US–China Trade War to Hurt Chinese Economy
The start of a trade war between the United States and China comes at a difficult time for the Chinese economy. Domestic economic growth is slowing down and tariffs are expected to put more pressure on growth, experts say.
China’s total exports to the United States accounted for 3 percent of China’s gross domestic product (GDP) in 2017. U.S. tariffs on Chinese exports could cut between 0.1 and 0.5 percentage points off Chinese economic growth, depending on the scale and intensity of the conflict, according to Zhu Haibin, chief China economist at JPMorgan.
“The impact would be larger if it affects business confidence and investment decisions,” Zhu wrote in a report.
China’s economic expansion is slowing, with sluggish investment and household consumption. Increasing levels of corporate and local government debt are also a drag on economic growth. And the trade conflict is happening during the most critical period of the Chinese regime’s deleveraging efforts.
The United States announced on June 15 that it would impose a 25 percent tariff on $50 billion worth of Chinese goods. The action prompted an immediate response from China, which announced it would raise tariffs on an equal amount of U.S. goods.
The Chinese regime’s response prompted President Donald Trump to strike back, asking the U.S. trade representative to identify $200 billion worth of Chinese goods for additional tariffs.
“China will lose much more than the United States from a trade fight,” said Xia Yeliang, libertarian scholar and former professor of economics at Peking University.
And the degree of loss would be much higher than expected, he said. The U.S. retaliation could shrink the Chinese economy’s growth by between 0.5 to 1.5 percentage points, he argued.
The Chinese foreign trade degree of dependence (FTD), which is the ratio of total volume of foreign trade to GDP, was 33.6 percent last year, while the ratio for the United States was about 12 percent, Xia said.
“That means China’s FTD is almost three times of the United States. So you can judge who will win, who will lose.”
China issued a list of 545 products that will be subject to the 25-percent tariff starting July 6. The list includes soybeans, corn, wheat, cotton, rice, sorghum, beef, pork, poultry, vehicles, and aquatic products.
Soybeans were the top agricultural export to China in 2017 at a value of $12 billion. And China’s share in U.S. soybeans export was 57 percent, according to the JPMorgan report.
Some American agricultural goods such as soybeans are used as critical raw materials in China and cannot be replaced in a short time, said Xia.
U.S. consumers will also suffer to some extent from the trade dispute, Xia said, adding that Americans depend on China’s low price products like clothing and shoes. However, goods from countries with even lower labor costs like Vietnam, Malaysia, Bangladesh, and even South American countries could replace Chinese imports, Xia said.
China imported nearly $130 billion from the United States last year, compared with $505 billion in exports, according to the U.S. Census Bureau. The United States demands that China cut the trade deficit by $200 billion and stop stealing American technology.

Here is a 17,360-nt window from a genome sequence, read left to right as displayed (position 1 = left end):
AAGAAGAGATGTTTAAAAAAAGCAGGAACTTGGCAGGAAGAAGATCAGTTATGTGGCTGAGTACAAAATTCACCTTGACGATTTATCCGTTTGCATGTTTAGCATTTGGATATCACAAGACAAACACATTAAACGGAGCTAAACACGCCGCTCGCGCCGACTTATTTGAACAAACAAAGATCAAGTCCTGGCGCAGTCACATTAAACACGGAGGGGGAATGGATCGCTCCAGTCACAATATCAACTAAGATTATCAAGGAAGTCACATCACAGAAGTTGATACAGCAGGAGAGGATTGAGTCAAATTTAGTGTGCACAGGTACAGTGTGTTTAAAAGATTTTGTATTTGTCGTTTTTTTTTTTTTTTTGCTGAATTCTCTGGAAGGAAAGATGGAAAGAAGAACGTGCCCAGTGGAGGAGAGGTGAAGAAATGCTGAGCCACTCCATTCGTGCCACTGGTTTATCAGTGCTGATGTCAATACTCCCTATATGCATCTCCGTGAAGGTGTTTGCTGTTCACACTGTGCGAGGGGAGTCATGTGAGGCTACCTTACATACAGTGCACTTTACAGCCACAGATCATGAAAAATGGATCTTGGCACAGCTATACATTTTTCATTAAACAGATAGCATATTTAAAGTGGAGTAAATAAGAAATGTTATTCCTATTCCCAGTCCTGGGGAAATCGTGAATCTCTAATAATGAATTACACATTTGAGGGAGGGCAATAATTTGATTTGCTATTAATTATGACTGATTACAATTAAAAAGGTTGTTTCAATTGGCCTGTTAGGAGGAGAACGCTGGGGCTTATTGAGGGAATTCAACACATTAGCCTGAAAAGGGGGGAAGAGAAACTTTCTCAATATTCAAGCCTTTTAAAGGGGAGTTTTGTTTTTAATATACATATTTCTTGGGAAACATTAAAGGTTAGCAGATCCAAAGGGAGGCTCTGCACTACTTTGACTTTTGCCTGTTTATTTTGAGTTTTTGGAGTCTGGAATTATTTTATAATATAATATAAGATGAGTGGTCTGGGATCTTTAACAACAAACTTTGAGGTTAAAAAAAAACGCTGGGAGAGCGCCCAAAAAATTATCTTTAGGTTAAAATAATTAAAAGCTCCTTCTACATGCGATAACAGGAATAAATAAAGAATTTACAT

Last year, China was given 100 days to come up with proposed structural changes. There were numerous meetings with Chinese delegations, but none of these efforts resulted in any progress, Peter Navarro told reporters on a June 19 conference call.
The White House Office of Trade and Manufacturing Policy (OTMP) released a report recently explaining China’s policies that threaten the economic and national security of the United States.
The OTMP report outlines tactics that China uses to steal key technologies and intellectual property (IP) from American companies, including physical and cyber theft, forced technology transfers, evasion of U.S. export controls, export restraints on raw materials, and investments in high-technology companies.
“China engages in widespread cyber-economic campaigns involving cyber-enabled espionage to infiltrate foreign companies for the purpose of stealing intellectual property, trade secrets, business processes, and technologies,” the OTMP report said. “Estimates of the cost of trade secret theft alone range between $180 billion and $540 billion annually.”
The report also says that there are more than 50 acts, policies, and practices China uses to target the technologies and IP of the world that “threaten not only the U.S. economy but also the global innovation system as a whole.”
China’s economic blueprint, the “Made in China 2025” program, reveals emerging high-tech industries that it wants to capture by 2025, including artificial intelligence, aerospace, high-speed rail, shipping, and new energy vehicles. Many of these industries have important applications for the military, the OTMP report says.
Besides tariffs, there are some other policies the United States could impose to stop China’s practices that threaten American IP and technology. One of them would be to restrict visas to students and scholars who are in certain sectors that are crucial for national security, said Xia.
Both countries can deal with tariffs, but the negotiations on technology, trade policy, and fair competition are far more challenging, according to experts.
The trade tension is unlikely to end soon as there is a bipartisan support behind the U.S. policy towards China, said Xia.
“I think the final trade war could be a long lasting one,” he said, adding that it may take years to resolve.